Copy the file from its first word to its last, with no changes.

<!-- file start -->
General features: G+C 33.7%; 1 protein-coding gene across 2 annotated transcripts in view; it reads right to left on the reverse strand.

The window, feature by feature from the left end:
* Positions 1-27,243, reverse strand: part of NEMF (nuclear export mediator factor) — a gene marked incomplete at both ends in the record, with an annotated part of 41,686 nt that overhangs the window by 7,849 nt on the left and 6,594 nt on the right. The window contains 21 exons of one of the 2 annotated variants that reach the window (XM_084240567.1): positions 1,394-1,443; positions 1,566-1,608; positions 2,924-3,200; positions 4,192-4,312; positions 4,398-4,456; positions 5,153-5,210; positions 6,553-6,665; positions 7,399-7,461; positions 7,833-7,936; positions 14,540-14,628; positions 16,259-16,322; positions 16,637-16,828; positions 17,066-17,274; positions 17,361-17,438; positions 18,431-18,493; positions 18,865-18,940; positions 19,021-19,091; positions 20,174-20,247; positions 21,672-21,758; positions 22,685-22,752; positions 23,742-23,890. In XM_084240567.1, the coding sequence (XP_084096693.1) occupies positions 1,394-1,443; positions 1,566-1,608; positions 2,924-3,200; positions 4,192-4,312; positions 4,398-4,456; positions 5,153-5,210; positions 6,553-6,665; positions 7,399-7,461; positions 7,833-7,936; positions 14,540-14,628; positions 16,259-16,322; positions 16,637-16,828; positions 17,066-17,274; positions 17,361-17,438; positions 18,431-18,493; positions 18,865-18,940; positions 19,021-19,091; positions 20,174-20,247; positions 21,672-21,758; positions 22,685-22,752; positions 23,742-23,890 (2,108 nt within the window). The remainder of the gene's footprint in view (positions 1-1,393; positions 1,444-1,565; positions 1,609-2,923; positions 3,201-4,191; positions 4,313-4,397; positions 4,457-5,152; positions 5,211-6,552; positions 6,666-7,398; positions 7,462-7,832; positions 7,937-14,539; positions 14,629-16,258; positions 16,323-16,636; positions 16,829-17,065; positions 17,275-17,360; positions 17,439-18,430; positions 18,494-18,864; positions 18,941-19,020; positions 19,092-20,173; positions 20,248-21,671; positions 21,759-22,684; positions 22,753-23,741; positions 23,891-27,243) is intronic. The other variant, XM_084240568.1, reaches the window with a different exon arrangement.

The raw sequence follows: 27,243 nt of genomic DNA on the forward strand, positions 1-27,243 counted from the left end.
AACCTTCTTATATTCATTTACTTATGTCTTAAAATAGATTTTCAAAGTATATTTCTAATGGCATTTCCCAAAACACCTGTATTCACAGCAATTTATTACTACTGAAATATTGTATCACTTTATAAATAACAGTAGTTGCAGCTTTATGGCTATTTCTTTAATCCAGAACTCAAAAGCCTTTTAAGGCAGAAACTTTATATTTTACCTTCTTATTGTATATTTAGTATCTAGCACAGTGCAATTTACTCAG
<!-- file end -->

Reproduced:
General features: G+C 33.7%; 1 protein-coding gene across 2 annotated transcripts in view; it reads right to left on the reverse strand.

The window, feature by feature from the left end:
* Positions 1-27,243, reverse strand: part of NEMF (nuclear export mediator factor) — a gene marked incomplete at both ends in the record, with an annotated part of 41,686 nt that overhangs the window by 7,849 nt on the left and 6,594 nt on the right. The window contains 21 exons of one of the 2 annotated variants that reach the window (XM_084240567.1): positions 1,394-1,443; positions 1,566-1,608; positions 2,924-3,200; positions 4,192-4,312; positions 4,398-4,456; positions 5,153-5,210; positions 6,553-6,665; positions 7,399-7,461; positions 7,833-7,936; positions 14,540-14,628; positions 16,259-16,322; positions 16,637-16,828; positions 17,066-17,274; positions 17,361-17,438; positions 18,431-18,493; positions 18,865-18,940; positions 19,021-19,091; positions 20,174-20,247; positions 21,672-21,758; positions 22,685-22,752; positions 23,742-23,890. In XM_084240567.1, the coding sequence (XP_084096693.1) occupies positions 1,394-1,443; positions 1,566-1,608; positions 2,924-3,200; positions 4,192-4,312; positions 4,398-4,456; positions 5,153-5,210; positions 6,553-6,665; positions 7,399-7,461; positions 7,833-7,936; positions 14,540-14,628; positions 16,259-16,322; positions 16,637-16,828; positions 17,066-17,274; positions 17,361-17,438; positions 18,431-18,493; positions 18,865-18,940; positions 19,021-19,091; positions 20,174-20,247; positions 21,672-21,758; positions 22,685-22,752; positions 23,742-23,890 (2,108 nt within the window). The remainder of the gene's footprint in view (positions 1-1,393; positions 1,444-1,565; positions 1,609-2,923; positions 3,201-4,191; positions 4,313-4,397; positions 4,457-5,152; positions 5,211-6,552; positions 6,666-7,398; positions 7,462-7,832; positions 7,937-14,539; positions 14,629-16,258; positions 16,323-16,636; positions 16,829-17,065; positions 17,275-17,360; positions 17,439-18,430; positions 18,494-18,864; positions 18,941-19,020; positions 19,092-20,173; positions 20,248-21,671; positions 21,759-22,684; positions 22,753-23,741; positions 23,891-27,243) is intronic. The other variant, XM_084240568.1, reaches the window with a different exon arrangement.

The raw sequence follows: 27,243 nt of genomic DNA on the forward strand, positions 1-27,243 counted from the left end.
AACCTTCTTATATTCATTTACTTATGTCTTAAAATAGATTTTCAAAGTATATTTCTAATGGCATTTCCCAAAACACCTGTATTCACAGCAATTTATTACTACTGAAATATTGTATCACTTTATAAATAACAGTAGTTGCAGCTTTATGGCTATTTCTTTAATCCAGAACTCAAAAGCCTTTTAAGGCAGAAACTTTATATTTTACCTTCTTATTGTATATTTAGTATCTAGCACAGTGCAATTTACTCAG